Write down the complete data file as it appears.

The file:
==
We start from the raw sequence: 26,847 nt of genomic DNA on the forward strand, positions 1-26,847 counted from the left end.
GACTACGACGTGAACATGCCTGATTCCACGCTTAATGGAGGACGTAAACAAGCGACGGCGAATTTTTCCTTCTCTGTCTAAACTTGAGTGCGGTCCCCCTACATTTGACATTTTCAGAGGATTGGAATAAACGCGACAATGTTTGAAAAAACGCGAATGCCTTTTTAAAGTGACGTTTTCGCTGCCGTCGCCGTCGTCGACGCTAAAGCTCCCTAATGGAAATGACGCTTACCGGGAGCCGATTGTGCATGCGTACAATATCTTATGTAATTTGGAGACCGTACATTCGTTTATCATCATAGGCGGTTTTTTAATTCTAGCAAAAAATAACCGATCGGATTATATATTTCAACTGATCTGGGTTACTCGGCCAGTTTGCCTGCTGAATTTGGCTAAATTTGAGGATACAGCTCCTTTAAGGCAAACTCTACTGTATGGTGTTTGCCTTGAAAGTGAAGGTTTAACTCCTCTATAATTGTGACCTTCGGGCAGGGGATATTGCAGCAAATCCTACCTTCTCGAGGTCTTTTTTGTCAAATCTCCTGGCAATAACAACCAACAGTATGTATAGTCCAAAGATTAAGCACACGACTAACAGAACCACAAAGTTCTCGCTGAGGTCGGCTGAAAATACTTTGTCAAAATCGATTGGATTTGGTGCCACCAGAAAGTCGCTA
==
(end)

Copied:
We start from the raw sequence: 26,847 nt of genomic DNA on the forward strand, positions 1-26,847 counted from the left end.
GACTACGACGTGAACATGCCTGATTCCACGCTTAATGGAGGACGTAAACAAGCGACGGCGAATTTTTCCTTCTCTGTCTAAACTTGAGTGCGGTCCCCCTACATTTGACATTTTCAGAGGATTGGAATAAACGCGACAATGTTTGAAAAAACGCGAATGCCTTTTTAAAGTGACGTTTTCGCTGCCGTCGCCGTCGTCGACGCTAAAGCTCCCTAATGGAAATGACGCTTACCGGGAGCCGATTGTGCATGCGTACAATATCTTATGTAATTTGGAGACCGTACATTCGTTTATCATCATAGGCGGTTTTTTAATTCTAGCAAAAAATAACCGATCGGATTATATATTTCAACTGATCTGGGTTACTCGGCCAGTTTGCCTGCTGAATTTGGCTAAATTTGAGGATACAGCTCCTTTAAGGCAAACTCTACTGTATGGTGTTTGCCTTGAAAGTGAAGGTTTAACTCCTCTATAATTGTGACCTTCGGGCAGGGGATATTGCAGCAAATCCTACCTTCTCGAGGTCTTTTTTGTCAAATCTCCTGGCAATAACAACCAACAGTATGTATAGTCCAAAGATTAAGCACACGACTAACAGAACCACAAAGTTCTCGCTGAGGTCGGCTGAAAATACTTTGTCAAAATCGATTGGATTTGGTGCCACCAGAAAGTCGCTA